Practical ideas for facilitating workshops & people development

Archive for June, 2013

Building rapport … and sheep?

2013-04-20 11.44.12What does shifting a mob of sheep and building rapport with a group have in common? Good question!

I am often asked how to build rapport with a group of people … and have been reflecting on how I do this when facilitating.

From my childhood I shifted sheep on the family farm with my parents and continue to do so with my husband Bill. We were bringing the sheep home for shearing a few months ago … a good time to reflect and think. I was observing the mob, watching for the leaders, preparing for the break away when we got to gate and keeping eye contact with the “rogue” who was waiting for the opportunity to lead the others off in the wrong direction.

Powers of observation built up from childhood – scanning and watching for body language, making eye contact when required to hold attention, looking out for the signs of discomfort, boredom or time for a rest… developed subconsciously over many years. Skills learnt in one situation, which perhaps I have taken for granted, and applied to a different situation with equal success.

Just like the sheep groups of people will often have the rapport leader, the one the others copy and take the lead from. If you have the opportunity to sit an observe a group watch for the matching and mirroring of gestures and body language. The person leading is most often unaware of the role they are playing. When the facilitator is also in rapport with the this person the rapport is developed more quickly with the group. Being in rapport provides the opportunity to really connect with people, enhancing the whole learning process.

To develop the your skills of observation take some time out when catching public transport or take time to sit and watch large groups of people, look for the body language – train you eye to pick up on the signs of frustration, boredom and interest.

When at the front of the room it’s important to be present for the group, silence the “voice in your head” and be there for the group, watch for their signals. After a while this becomes innate and without realising it we are picking up the vibes of the group. If you are co-facilitating check in with each other about what you are each picking up from the group and reflect with each other afterwards about the rapport.

Go beyond merely communicating to ‘connecting’ with people. Jerry Bruckner

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“Being up the front”

IMG_3930Being in front of groups of people can be a daunting place until we get used to it. This blog aims to provide a few tips to think about when you “up the front”.

  • Be aware of your body language and what you are portraying to the group. As scary as it might seem being videoed while presenting or facilitating gives you a really good concept of what people see from the other side.
  • Move around the room with purpose.
  • Moving towards people who talk too much can help to quieten them down.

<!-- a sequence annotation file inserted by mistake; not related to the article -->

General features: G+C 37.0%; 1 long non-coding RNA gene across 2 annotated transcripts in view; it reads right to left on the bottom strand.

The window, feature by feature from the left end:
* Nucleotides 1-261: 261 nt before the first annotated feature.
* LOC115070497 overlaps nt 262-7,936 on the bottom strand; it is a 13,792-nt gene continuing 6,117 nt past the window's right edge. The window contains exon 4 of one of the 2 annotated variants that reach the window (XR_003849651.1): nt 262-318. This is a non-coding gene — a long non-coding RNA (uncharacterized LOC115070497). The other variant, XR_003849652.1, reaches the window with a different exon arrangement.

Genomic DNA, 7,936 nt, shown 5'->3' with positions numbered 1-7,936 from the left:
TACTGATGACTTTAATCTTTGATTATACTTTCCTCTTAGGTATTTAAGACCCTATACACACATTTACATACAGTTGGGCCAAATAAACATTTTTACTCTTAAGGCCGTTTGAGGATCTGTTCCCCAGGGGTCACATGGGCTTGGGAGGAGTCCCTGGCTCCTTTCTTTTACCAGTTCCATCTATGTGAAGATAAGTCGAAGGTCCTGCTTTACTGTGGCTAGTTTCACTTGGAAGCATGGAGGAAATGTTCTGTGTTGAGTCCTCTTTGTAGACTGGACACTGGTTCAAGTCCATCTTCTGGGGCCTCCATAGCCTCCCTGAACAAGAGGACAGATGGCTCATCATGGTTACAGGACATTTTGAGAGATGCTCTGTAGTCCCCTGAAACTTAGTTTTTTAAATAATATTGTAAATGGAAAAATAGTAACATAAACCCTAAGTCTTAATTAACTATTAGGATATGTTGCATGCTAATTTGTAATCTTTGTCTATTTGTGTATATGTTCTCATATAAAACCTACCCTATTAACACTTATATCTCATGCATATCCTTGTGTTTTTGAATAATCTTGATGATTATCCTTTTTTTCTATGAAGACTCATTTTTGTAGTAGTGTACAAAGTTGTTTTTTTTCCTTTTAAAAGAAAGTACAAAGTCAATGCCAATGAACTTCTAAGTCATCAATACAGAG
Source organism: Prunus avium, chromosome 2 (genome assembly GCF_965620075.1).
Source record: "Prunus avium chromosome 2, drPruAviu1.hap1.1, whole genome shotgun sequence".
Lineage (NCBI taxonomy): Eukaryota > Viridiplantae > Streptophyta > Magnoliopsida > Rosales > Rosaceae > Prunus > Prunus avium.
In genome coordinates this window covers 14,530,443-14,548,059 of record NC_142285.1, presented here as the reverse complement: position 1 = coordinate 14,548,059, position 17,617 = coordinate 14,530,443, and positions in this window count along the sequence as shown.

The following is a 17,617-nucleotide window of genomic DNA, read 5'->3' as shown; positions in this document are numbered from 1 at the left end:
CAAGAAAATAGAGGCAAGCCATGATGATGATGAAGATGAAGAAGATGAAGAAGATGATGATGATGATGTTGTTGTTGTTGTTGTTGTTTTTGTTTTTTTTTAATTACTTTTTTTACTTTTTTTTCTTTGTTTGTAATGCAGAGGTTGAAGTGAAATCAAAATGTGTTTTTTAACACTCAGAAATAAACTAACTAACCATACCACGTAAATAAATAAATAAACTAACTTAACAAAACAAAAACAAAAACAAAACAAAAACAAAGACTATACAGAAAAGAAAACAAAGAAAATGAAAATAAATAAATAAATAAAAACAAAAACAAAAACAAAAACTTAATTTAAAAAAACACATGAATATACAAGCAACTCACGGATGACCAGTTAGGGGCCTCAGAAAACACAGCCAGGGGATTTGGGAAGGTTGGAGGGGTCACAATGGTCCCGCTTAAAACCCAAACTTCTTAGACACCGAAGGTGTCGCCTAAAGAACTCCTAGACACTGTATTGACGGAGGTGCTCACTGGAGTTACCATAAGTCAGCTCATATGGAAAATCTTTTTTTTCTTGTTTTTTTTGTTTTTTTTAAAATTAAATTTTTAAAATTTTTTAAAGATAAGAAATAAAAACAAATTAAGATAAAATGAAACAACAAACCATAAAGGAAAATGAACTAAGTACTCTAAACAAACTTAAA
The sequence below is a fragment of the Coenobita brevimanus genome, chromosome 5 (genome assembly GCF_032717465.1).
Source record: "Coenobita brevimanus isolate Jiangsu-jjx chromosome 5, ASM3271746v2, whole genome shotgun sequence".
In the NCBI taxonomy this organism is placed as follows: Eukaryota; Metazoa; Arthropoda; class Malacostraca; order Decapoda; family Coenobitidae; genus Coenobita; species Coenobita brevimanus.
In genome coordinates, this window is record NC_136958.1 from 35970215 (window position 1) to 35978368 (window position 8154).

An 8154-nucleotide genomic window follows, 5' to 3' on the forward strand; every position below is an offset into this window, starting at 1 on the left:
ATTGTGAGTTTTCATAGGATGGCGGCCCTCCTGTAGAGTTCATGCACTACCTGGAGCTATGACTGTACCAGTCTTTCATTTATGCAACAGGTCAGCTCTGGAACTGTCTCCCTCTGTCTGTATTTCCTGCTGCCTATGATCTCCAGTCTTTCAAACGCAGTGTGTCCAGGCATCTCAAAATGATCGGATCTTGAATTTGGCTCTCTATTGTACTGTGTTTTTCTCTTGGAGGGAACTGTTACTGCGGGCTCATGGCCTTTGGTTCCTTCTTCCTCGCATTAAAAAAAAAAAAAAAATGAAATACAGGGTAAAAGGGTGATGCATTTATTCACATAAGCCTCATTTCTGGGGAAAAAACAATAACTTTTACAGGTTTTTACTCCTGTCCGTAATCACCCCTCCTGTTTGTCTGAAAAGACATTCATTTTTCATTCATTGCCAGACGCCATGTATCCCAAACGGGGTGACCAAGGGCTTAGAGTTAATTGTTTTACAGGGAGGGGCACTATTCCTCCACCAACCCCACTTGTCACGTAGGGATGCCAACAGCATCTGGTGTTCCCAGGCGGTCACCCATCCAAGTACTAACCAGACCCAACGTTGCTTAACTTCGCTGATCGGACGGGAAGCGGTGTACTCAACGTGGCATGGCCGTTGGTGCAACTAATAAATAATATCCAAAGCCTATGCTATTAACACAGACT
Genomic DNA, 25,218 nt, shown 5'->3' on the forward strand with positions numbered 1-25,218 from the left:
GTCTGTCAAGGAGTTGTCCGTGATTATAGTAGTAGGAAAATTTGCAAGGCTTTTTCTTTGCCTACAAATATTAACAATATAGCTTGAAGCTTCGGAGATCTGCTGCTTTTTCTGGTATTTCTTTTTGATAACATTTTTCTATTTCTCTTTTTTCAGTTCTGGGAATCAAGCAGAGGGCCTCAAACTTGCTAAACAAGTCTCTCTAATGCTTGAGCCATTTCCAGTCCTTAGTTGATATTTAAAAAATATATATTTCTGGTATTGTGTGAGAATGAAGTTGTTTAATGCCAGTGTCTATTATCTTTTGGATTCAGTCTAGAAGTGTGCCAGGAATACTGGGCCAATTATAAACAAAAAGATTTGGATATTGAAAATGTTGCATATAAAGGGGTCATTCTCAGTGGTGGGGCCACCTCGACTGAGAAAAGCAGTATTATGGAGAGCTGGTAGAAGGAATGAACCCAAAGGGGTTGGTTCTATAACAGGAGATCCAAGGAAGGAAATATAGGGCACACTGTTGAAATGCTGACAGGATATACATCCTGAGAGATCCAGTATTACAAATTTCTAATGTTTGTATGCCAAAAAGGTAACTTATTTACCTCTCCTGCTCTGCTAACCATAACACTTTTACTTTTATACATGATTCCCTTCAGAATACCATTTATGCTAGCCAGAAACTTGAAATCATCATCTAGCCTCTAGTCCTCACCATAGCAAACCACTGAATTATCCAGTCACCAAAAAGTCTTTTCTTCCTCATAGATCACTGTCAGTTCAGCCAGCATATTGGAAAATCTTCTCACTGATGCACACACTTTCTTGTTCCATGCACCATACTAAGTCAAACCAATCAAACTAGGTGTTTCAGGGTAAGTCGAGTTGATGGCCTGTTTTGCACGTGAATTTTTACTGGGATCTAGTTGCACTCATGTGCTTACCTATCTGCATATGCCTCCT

• Make eye contact with your participants. Connect with each of them many times
  • Keep your body still – don’t sway, step back and forth or overuse body movements.
  • Use gestures to make a point, once again with purpose and intent. If you are the type of person who talks with their hands be aware of this and manage your gestures.
  • Be aware of what you do with your hands, putting them on your hips can be confronting to people. I often hold a marker pen as this makes me aware of my hands and stops my tendency for putting them on my hips or over gesturing.
  • Let your passion about the topic or activity show. Passion provides energy for the group and is contagious.
  • Breathe … while this might sound so simple when we are under pressure we often “shallow breathe” which makes us more up tight. Do some deep breathing exercises before you start and if you feel yourself getting up tight take a moment and breathe deeply. I remember clearly one of my first public speaking occasions where I started to speak and suddenly had a terrible headache … I had stopped breathing. I rushed through the experience and left feeling very unhappy with my presentation, if only I had remembered to breathe!
  • There are lots of great books about presenting to groups which provide useful tools for managing nerves.

The most powerful public speaking training I ever experienced was with a wonderful woman called Tessa Bremner. Tessa has trained politicians to make speeches in parliament and comes from a background in Theatre  Tessa facilitated training for several groups of rural women I was working with, she made the training fun and interactive. It was amazing to see the growth and development of skills of the women in only one day. Other than breathing and warming up before presenting, the tip I always carry with me from Tessa is to create a circle of light. Imagine a circle of light on the floor where you will stand, step into that circle and stand tall, imagine the circle is safe and provides confidence to you in your role. While working in the circle nothing else matters except the role you are in at the time.

Connect with your participants, spend time establishing the group at the beginning of the session to help you establish connection. I like to feel like I am member of the group who is guiding them through a process.

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